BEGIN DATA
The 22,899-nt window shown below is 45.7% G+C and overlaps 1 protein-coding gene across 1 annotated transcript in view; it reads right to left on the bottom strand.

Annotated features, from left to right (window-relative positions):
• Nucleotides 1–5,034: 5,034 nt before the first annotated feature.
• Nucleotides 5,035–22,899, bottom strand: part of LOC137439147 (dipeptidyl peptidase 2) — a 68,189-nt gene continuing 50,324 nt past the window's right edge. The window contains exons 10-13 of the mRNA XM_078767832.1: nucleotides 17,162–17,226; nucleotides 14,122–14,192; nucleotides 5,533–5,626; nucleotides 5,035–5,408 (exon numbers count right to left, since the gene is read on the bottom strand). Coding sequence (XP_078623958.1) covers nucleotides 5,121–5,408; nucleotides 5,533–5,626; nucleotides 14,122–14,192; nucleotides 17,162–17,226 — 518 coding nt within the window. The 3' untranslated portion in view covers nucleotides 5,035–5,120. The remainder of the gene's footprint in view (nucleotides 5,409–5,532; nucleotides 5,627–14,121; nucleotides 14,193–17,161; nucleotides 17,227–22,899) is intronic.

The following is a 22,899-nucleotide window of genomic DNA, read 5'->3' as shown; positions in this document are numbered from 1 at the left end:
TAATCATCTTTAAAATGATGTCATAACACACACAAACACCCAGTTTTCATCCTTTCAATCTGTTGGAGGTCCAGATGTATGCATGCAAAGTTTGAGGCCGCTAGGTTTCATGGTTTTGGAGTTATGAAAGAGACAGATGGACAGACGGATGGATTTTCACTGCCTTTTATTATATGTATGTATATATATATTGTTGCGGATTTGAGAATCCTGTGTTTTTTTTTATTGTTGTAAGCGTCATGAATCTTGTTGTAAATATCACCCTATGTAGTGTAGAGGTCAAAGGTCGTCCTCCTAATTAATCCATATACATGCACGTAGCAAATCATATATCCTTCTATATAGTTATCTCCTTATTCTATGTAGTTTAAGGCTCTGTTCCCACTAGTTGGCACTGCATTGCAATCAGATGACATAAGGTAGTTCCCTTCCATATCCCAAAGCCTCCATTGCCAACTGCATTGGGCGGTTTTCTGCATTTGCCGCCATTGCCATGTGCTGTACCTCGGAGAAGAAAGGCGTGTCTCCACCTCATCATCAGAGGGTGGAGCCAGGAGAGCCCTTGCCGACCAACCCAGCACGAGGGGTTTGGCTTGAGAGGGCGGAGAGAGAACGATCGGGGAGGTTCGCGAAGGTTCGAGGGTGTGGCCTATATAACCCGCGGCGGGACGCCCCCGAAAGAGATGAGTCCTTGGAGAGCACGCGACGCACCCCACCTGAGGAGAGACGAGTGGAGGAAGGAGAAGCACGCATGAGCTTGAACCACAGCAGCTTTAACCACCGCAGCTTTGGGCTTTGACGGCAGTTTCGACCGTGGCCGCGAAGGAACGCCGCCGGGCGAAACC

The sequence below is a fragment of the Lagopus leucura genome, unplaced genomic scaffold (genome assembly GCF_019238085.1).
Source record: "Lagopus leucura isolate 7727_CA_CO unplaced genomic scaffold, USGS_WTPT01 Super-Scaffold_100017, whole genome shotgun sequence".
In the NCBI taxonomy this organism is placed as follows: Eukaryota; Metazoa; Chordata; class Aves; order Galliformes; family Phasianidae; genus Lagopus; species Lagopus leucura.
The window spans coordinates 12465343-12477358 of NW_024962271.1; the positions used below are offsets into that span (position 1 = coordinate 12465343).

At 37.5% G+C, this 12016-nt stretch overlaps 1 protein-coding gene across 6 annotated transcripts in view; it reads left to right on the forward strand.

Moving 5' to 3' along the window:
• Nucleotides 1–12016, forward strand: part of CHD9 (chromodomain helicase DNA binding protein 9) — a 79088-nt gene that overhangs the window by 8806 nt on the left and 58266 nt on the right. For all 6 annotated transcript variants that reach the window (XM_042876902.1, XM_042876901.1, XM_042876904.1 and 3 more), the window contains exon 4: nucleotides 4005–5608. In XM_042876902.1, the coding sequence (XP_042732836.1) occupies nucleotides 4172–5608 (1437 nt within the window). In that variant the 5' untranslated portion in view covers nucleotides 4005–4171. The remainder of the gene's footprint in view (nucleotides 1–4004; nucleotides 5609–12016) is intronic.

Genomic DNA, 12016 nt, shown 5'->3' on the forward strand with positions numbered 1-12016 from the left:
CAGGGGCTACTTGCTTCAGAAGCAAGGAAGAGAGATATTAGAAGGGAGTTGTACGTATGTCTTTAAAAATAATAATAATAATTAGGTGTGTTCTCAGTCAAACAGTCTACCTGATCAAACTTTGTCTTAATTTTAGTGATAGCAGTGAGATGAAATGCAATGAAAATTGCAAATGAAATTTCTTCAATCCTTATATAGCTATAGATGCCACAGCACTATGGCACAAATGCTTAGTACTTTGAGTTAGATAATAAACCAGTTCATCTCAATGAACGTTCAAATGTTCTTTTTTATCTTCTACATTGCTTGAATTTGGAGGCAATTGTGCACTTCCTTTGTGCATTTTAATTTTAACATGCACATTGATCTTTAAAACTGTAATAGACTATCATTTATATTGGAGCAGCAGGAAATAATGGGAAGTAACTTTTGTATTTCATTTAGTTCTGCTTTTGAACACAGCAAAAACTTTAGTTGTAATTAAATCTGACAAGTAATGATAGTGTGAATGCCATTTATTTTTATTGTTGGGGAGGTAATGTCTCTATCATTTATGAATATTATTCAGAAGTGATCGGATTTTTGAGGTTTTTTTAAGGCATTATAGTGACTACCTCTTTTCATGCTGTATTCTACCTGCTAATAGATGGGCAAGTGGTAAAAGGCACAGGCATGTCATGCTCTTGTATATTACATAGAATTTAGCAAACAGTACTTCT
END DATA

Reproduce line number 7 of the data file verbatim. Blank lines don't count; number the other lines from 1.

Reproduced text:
The sequence below is a fragment of the Lagopus leucura genome, unplaced genomic scaffold (genome assembly GCF_019238085.1).